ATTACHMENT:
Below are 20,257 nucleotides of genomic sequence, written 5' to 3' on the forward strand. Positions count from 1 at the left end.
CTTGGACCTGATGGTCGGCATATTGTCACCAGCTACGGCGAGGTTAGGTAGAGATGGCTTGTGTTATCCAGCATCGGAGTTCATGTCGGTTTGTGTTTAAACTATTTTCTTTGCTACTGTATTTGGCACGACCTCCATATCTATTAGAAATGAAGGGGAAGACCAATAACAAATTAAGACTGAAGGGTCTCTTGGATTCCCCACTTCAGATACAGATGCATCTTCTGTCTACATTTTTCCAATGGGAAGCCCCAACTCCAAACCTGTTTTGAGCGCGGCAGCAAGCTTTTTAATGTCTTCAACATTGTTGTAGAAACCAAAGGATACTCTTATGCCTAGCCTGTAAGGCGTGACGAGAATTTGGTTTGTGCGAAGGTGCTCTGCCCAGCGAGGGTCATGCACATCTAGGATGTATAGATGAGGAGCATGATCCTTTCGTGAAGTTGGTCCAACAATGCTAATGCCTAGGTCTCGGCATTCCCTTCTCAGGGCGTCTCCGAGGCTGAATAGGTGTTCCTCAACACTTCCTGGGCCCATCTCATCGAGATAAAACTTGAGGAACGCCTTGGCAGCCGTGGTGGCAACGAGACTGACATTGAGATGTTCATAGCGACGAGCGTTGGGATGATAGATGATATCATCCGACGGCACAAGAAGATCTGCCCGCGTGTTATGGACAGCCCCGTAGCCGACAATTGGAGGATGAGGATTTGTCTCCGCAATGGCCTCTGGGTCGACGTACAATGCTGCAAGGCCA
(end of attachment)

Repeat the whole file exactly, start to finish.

Below are 20,257 nucleotides of genomic sequence, written 5' to 3' on the forward strand. Positions count from 1 at the left end.
CTTGGACCTGATGGTCGGCATATTGTCACCAGCTACGGCGAGGTTAGGTAGAGATGGCTTGTGTTATCCAGCATCGGAGTTCATGTCGGTTTGTGTTTAAACTATTTTCTTTGCTACTGTATTTGGCACGACCTCCATATCTATTAGAAATGAAGGGGAAGACCAATAACAAATTAAGACTGAAGGGTCTCTTGGATTCCCCACTTCAGATACAGATGCATCTTCTGTCTACATTTTTCCAATGGGAAGCCCCAACTCCAAACCTGTTTTGAGCGCGGCAGCAAGCTTTTTAATGTCTTCAACATTGTTGTAGAAACCAAAGGATACTCTTATGCCTAGCCTGTAAGGCGTGACGAGAATTTGGTTTGTGCGAAGGTGCTCTGCCCAGCGAGGGTCATGCACATCTAGGATGTATAGATGAGGAGCATGATCCTTTCGTGAAGTTGGTCCAACAATGCTAATGCCTAGGTCTCGGCATTCCCTTCTCAGGGCGTCTCCGAGGCTGAATAGGTGTTCCTCAACACTTCCTGGGCCCATCTCATCGAGATAAAACTTGAGGAACGCCTTGGCAGCCGTGGTGGCAACGAGACTGACATTGAGATGTTCATAGCGACGAGCGTTGGGATGATAGATGATATCATCCGACGGCACAAGAAGATCTGCCCGCGTGTTATGGACAGCCCCGTAGCCGACAATTGGAGGATGAGGATTTGTCTCCGCAATGGCCTCTGGGTCGACGTACAATGCTGCAAGGCCA